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1189
1531044

A bronze sculpture of Ananda, Ming dynasty (1368-1644).

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10 000 - 15 000 SEK
894 - 1 340 EUR
948 - 1 420 USD
Vasarahinta
11 000 SEK
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Cecilia Nordström
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Cecilia Nordström
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A bronze sculpture of Ananda, Ming dynasty (1368-1644).

The arhat is cast with a contemplative expression on his face and a raised urna on the forehead flanked by long pendulous ears, heavily modelled standing on a stylized pedestal with both hands joined in prayer, wearing a long flowing robe with floral hems. Gilded and lacquered. Height 21.5 cm.

Wear.

Alkuperä - Provenienssi

Property of a private Swedish Collector.

Kirjallisuus

A. Howard, Chinese Sculpture, New Haven, 2006, p.238, fig.3.39. In the Chan Buddhist tradition, prior to the seventh century, luohans were generally represented as a pair flanking an image of Buddha, usually identified as Kasyapa, like the present figure, and Ananda, and were both two of the ten principle disciples of Buddha and important figures in the early Buddhist monkhood sangha. In these depictions, the figures were usually represented with foreign Indian features. In China, the pair are often portrayed standing on either side of the Buddha in China, namely, Ananda standing to Buddha's right whilst Kasyapa to the left, from at least the Northern Wei dynasty (386-535) and throughout the Sui, Tang, Liao, Song and Ming periods; see, for example, the triad formed by Ananda and Kasyapa flanking the Buddha in the Central Binyang Cave at Longmen, Shanxi.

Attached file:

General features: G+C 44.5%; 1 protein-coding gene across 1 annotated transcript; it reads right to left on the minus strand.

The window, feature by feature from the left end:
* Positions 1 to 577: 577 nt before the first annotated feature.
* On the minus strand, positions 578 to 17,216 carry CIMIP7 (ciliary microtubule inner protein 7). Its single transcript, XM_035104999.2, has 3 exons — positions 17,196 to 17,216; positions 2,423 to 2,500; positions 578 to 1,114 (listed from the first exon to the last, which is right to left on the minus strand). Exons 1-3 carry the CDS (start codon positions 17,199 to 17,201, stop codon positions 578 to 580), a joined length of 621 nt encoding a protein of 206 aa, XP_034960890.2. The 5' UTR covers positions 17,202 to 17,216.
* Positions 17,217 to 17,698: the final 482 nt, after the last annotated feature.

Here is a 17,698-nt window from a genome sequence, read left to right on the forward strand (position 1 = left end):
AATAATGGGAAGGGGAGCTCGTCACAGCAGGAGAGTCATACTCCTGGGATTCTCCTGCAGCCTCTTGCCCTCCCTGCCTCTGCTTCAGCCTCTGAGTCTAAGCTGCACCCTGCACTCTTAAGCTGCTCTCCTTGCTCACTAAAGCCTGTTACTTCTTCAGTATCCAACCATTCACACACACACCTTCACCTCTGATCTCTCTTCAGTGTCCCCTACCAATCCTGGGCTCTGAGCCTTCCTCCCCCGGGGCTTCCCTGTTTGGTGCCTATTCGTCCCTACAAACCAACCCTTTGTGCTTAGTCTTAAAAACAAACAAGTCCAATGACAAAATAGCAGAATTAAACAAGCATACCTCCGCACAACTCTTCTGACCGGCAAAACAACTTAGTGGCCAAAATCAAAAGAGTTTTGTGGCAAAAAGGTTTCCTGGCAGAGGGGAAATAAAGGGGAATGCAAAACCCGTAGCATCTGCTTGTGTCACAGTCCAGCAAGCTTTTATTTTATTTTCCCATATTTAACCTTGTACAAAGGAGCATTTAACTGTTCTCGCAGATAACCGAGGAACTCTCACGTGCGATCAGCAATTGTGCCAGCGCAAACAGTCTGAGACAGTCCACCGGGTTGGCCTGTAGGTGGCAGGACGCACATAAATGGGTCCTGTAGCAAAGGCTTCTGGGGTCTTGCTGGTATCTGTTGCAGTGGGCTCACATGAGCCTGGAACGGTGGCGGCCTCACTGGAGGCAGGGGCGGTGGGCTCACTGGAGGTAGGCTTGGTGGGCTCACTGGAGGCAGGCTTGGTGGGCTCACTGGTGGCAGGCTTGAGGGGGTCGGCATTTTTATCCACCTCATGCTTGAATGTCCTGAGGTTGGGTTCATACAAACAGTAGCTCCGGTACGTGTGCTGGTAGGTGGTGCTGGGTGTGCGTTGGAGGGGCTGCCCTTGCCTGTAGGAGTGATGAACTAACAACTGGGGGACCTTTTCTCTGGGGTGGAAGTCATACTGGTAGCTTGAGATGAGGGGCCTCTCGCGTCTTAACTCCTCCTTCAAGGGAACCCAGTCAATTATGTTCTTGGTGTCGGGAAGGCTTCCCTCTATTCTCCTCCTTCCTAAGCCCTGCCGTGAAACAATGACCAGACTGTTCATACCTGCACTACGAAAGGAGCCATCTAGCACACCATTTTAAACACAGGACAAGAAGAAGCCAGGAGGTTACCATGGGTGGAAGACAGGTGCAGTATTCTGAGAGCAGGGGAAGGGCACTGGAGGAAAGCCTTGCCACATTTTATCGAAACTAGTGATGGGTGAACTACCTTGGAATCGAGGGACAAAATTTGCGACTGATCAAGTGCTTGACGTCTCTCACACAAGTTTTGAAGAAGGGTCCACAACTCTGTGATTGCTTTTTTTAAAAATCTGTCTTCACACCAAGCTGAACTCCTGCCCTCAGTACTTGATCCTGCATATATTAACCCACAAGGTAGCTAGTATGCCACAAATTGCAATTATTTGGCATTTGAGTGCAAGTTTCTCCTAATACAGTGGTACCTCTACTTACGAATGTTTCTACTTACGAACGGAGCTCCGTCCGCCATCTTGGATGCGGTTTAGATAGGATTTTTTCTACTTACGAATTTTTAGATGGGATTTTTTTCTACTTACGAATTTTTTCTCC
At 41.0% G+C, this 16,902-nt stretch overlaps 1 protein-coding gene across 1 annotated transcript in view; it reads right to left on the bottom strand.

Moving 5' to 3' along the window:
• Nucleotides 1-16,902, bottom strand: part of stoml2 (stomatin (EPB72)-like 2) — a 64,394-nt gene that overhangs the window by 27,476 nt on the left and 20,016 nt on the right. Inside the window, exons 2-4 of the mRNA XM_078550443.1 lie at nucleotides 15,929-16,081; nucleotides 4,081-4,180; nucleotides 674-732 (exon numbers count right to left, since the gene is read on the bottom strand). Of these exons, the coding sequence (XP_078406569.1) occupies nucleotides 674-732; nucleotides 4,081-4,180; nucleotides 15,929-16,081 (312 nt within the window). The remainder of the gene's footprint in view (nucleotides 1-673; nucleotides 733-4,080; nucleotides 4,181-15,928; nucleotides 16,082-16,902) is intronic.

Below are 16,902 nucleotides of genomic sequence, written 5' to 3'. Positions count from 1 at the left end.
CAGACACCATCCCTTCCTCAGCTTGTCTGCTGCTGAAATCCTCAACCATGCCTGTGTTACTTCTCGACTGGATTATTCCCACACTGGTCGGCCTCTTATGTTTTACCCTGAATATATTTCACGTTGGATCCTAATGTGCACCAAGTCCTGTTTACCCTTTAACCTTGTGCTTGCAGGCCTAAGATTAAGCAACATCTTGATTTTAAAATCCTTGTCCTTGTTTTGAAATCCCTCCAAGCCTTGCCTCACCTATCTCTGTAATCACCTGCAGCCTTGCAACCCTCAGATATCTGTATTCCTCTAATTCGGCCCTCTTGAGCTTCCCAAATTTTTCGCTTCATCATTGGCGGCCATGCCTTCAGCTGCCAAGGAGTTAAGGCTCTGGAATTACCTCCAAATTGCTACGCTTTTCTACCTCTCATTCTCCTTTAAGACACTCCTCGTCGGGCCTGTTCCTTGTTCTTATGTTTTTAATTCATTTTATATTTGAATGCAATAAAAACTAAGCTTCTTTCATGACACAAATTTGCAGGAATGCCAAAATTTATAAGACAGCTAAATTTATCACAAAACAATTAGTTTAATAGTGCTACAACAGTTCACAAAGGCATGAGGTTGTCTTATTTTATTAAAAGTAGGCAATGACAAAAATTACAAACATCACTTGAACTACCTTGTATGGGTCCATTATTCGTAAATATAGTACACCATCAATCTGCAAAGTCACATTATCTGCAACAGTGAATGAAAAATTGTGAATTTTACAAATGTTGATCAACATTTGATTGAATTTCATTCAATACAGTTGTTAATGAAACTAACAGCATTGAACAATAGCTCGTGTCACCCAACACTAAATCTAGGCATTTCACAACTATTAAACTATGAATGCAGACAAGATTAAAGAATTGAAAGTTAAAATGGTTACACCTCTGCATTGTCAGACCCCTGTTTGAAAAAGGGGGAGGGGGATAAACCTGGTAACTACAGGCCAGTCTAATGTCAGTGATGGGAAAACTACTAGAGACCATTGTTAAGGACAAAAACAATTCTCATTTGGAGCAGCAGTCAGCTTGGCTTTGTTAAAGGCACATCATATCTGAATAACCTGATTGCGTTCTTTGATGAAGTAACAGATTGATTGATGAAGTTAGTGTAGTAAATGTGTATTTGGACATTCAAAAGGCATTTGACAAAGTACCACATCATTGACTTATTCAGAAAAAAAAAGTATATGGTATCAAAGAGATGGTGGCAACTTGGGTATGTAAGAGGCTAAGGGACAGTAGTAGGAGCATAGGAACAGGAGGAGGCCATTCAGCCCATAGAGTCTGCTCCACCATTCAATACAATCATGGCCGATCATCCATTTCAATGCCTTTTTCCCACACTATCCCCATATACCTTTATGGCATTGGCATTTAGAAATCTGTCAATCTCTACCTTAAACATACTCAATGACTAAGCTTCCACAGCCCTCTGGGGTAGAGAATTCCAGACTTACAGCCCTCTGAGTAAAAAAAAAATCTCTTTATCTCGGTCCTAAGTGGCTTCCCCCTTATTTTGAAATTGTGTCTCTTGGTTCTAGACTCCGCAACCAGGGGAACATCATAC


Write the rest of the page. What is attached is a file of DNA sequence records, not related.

Muut tiedot

A luohan ('arhat' in Sanskrit) is a disciple of Buddha who has attained Enlightenment and has achieved the status of the perfected being, but chooses to postpone his accession to Nirvana to remain in the world and aid all sentient beings. The luohan achieves enlightenment through instruction rather than his own insight and meditation, and as a result, ranks below the bodhisattva. The term luohan, means 'worthy' or 'venerable' and refers to the Buddha's original disciples, and by extension, to any holy figure who upheld and defended the Buddhist dharma. Originally only four, their numbers increased to sixteen, then eighteen and ultimately to five hundred.

Ananda was a first cousin of Gautama Buddha and one of his ten principal disciples. Amongst the Buddha's many disciples, Ananda stood out for having the most retentive memory. He was also praised by the Buddha for his erudition and compassion. He is therefore also known as the Guardian of the Dharma, as most of the sutras of the 'Sutta Pitaka', or 'Pali Canon', are attributed to his recollection of the Buddha's teachings during the First Buddhist Council. He is often portrayed alongside Mahakasyapa, flanking Buddha on both sides.

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